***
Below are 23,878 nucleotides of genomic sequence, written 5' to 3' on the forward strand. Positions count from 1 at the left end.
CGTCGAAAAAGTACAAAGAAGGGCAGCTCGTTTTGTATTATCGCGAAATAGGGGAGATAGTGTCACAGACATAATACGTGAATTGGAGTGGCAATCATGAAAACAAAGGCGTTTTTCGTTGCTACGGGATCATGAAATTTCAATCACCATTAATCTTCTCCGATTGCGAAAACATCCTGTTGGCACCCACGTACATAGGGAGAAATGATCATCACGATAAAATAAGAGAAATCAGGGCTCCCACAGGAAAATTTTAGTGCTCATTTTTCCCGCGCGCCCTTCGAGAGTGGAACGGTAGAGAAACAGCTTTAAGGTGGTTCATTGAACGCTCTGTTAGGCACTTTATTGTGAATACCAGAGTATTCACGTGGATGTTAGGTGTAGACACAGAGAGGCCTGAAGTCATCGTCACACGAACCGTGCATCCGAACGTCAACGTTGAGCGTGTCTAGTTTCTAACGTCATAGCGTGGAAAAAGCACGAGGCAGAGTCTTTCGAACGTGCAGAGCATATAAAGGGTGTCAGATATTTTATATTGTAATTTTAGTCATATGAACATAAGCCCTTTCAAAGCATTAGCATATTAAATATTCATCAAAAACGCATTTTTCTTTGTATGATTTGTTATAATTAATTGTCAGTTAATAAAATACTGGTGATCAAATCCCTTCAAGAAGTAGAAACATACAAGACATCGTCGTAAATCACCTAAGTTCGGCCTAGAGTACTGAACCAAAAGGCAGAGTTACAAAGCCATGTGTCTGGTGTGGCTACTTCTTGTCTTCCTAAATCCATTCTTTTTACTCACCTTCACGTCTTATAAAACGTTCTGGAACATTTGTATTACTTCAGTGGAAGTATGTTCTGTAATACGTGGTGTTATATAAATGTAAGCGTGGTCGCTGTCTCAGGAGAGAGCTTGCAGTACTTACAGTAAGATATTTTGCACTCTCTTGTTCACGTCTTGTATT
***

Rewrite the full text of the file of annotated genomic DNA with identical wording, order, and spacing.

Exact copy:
Below are 23,878 nucleotides of genomic sequence, written 5' to 3' on the forward strand. Positions count from 1 at the left end.
CGTCGAAAAAGTACAAAGAAGGGCAGCTCGTTTTGTATTATCGCGAAATAGGGGAGATAGTGTCACAGACATAATACGTGAATTGGAGTGGCAATCATGAAAACAAAGGCGTTTTTCGTTGCTACGGGATCATGAAATTTCAATCACCATTAATCTTCTCCGATTGCGAAAACATCCTGTTGGCACCCACGTACATAGGGAGAAATGATCATCACGATAAAATAAGAGAAATCAGGGCTCCCACAGGAAAATTTTAGTGCTCATTTTTCCCGCGCGCCCTTCGAGAGTGGAACGGTAGAGAAACAGCTTTAAGGTGGTTCATTGAACGCTCTGTTAGGCACTTTATTGTGAATACCAGAGTATTCACGTGGATGTTAGGTGTAGACACAGAGAGGCCTGAAGTCATCGTCACACGAACCGTGCATCCGAACGTCAACGTTGAGCGTGTCTAGTTTCTAACGTCATAGCGTGGAAAAAGCACGAGGCAGAGTCTTTCGAACGTGCAGAGCATATAAAGGGTGTCAGATATTTTATATTGTAATTTTAGTCATATGAACATAAGCCCTTTCAAAGCATTAGCATATTAAATATTCATCAAAAACGCATTTTTCTTTGTATGATTTGTTATAATTAATTGTCAGTTAATAAAATACTGGTGATCAAATCCCTTCAAGAAGTAGAAACATACAAGACATCGTCGTAAATCACCTAAGTTCGGCCTAGAGTACTGAACCAAAAGGCAGAGTTACAAAGCCATGTGTCTGGTGTGGCTACTTCTTGTCTTCCTAAATCCATTCTTTTTACTCACCTTCACGTCTTATAAAACGTTCTGGAACATTTGTATTACTTCAGTGGAAGTATGTTCTGTAATACGTGGTGTTATATAAATGTAAGCGTGGTCGCTGTCTCAGGAGAGAGCTTGCAGTACTTACAGTAAGATATTTTGCACTCTCTTGTTCACGTCTTGTATT